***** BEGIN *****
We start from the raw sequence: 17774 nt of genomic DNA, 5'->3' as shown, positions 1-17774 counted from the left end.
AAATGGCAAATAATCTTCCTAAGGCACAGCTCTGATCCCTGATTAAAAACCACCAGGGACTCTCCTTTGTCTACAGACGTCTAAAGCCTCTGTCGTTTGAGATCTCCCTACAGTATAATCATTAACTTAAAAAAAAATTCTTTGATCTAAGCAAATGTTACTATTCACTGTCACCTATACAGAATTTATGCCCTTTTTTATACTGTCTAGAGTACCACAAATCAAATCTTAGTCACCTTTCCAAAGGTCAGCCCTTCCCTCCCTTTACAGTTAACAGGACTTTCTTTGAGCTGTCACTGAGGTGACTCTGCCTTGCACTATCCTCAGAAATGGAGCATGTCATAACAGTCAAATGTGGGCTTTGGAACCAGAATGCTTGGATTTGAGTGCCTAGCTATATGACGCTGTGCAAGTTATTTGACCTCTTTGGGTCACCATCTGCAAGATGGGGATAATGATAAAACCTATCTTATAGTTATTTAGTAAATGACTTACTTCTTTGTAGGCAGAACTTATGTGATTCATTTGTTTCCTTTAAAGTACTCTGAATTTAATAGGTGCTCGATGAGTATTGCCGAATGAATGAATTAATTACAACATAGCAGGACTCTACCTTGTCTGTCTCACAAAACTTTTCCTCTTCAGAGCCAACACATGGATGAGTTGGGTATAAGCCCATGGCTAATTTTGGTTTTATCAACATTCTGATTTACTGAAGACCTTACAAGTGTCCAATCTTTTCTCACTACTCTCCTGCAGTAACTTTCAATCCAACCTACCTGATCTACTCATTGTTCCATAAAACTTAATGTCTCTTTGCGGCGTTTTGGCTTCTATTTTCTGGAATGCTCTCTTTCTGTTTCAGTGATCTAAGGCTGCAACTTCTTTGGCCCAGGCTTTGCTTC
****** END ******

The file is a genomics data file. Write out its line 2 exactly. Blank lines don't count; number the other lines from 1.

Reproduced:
AAATGGCAAATAATCTTCCTAAGGCACAGCTCTGATCCCTGATTAAAAACCACCAGGGACTCTCCTTTGTCTACAGACGTCTAAAGCCTCTGTCGTTTGAGATCTCCCTACAGTATAATCATTAACTTAAAAAAAAATTCTTTGATCTAAGCAAATGTTACTATTCACTGTCACCTATACAGAATTTATGCCCTTTTTTATACTGTCTAGAGTACCACAAATCAAATCTTAGTCACCTTTCCAAAGGTCAGCCCTTCCCTCCCTTTACAGTTAACAGGACTTTCTTTGAGCTGTCACTGAGGTGACTCTGCCTTGCACTATCCTCAGAAATGGAGCATGTCATAACAGTCAAATGTGGGCTTTGGAACCAGAATGCTTGGATTTGAGTGCCTAGCTATATGACGCTGTGCAAGTTATTTGACCTCTTTGGGTCACCATCTGCAAGATGGGGATAATGATAAAACCTATCTTATAGTTATTTAGTAAATGACTTACTTCTTTGTAGGCAGAACTTATGTGATTCATTTGTTTCCTTTAAAGTACTCTGAATTTAATAGGTGCTCGATGAGTATTGCCGAATGAATGAATTAATTACAACATAGCAGGACTCTACCTTGTCTGTCTCACAAAACTTTTCCTCTTCAGAGCCAACACATGGATGAGTTGGGTATAAGCCCATGGCTAATTTTGGTTTTATCAACATTCTGATTTACTGAAGACCTTACAAGTGTCCAATCTTTTCTCACTACTCTCCTGCAGTAACTTTCAATCCAACCTACCTGATCTACTCATTGTTCCATAAAACTTAATGTCTCTTTGCGGCGTTTTGGCTTCTATTTTCTGGAATGCTCTCTTTCTGTTTCAGTGATCTAAGGCTGCAACTTCTTTGGCCCAGGCTTTGCTTC